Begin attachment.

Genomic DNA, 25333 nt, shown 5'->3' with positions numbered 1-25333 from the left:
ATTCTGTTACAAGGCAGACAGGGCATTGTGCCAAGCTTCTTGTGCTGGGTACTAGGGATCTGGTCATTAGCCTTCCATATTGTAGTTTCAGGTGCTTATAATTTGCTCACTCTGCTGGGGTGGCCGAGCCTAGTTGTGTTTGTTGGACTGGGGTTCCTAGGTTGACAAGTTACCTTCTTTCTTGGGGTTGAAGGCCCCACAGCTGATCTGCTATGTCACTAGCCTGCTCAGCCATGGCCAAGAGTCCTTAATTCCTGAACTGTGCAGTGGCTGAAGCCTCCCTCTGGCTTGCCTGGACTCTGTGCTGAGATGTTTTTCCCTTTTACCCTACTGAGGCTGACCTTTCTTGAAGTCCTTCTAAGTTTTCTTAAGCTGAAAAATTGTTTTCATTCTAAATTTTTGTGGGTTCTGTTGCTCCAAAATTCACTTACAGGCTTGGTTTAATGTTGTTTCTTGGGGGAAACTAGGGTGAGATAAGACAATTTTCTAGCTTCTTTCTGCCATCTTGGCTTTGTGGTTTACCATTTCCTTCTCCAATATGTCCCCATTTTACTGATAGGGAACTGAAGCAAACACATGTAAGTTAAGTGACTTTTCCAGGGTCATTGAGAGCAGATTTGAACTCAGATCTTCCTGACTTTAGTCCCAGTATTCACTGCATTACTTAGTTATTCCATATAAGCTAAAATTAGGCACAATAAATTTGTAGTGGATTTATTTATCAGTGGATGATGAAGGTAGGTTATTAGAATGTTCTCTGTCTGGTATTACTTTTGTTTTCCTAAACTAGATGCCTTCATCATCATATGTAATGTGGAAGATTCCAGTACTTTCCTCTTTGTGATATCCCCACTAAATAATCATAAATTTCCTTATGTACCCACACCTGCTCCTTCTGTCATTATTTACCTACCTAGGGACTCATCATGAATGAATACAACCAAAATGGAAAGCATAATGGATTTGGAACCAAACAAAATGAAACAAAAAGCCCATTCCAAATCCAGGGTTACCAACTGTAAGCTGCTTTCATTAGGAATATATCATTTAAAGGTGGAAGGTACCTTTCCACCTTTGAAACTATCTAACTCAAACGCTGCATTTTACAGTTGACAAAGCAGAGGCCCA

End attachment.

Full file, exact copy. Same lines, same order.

Genomic DNA, 25333 nt, shown 5'->3' with positions numbered 1-25333 from the left:
ATTCTGTTACAAGGCAGACAGGGCATTGTGCCAAGCTTCTTGTGCTGGGTACTAGGGATCTGGTCATTAGCCTTCCATATTGTAGTTTCAGGTGCTTATAATTTGCTCACTCTGCTGGGGTGGCCGAGCCTAGTTGTGTTTGTTGGACTGGGGTTCCTAGGTTGACAAGTTACCTTCTTTCTTGGGGTTGAAGGCCCCACAGCTGATCTGCTATGTCACTAGCCTGCTCAGCCATGGCCAAGAGTCCTTAATTCCTGAACTGTGCAGTGGCTGAAGCCTCCCTCTGGCTTGCCTGGACTCTGTGCTGAGATGTTTTTCCCTTTTACCCTACTGAGGCTGACCTTTCTTGAAGTCCTTCTAAGTTTTCTTAAGCTGAAAAATTGTTTTCATTCTAAATTTTTGTGGGTTCTGTTGCTCCAAAATTCACTTACAGGCTTGGTTTAATGTTGTTTCTTGGGGGAAACTAGGGTGAGATAAGACAATTTTCTAGCTTCTTTCTGCCATCTTGGCTTTGTGGTTTACCATTTCCTTCTCCAATATGTCCCCATTTTACTGATAGGGAACTGAAGCAAACACATGTAAGTTAAGTGACTTTTCCAGGGTCATTGAGAGCAGATTTGAACTCAGATCTTCCTGACTTTAGTCCCAGTATTCACTGCATTACTTAGTTATTCCATATAAGCTAAAATTAGGCACAATAAATTTGTAGTGGATTTATTTATCAGTGGATGATGAAGGTAGGTTATTAGAATGTTCTCTGTCTGGTATTACTTTTGTTTTCCTAAACTAGATGCCTTCATCATCATATGTAATGTGGAAGATTCCAGTACTTTCCTCTTTGTGATATCCCCACTAAATAATCATAAATTTCCTTATGTACCCACACCTGCTCCTTCTGTCATTATTTACCTACCTAGGGACTCATCATGAATGAATACAACCAAAATGGAAAGCATAATGGATTTGGAACCAAACAAAATGAAACAAAAAGCCCATTCCAAATCCAGGGTTACCAACTGTAAGCTGCTTTCATTAGGAATATATCATTTAAAGGTGGAAGGTACCTTTCCACCTTTGAAACTATCTAACTCAAACGCTGCATTTTACAGTTGACAAAGCAGAGGCCCA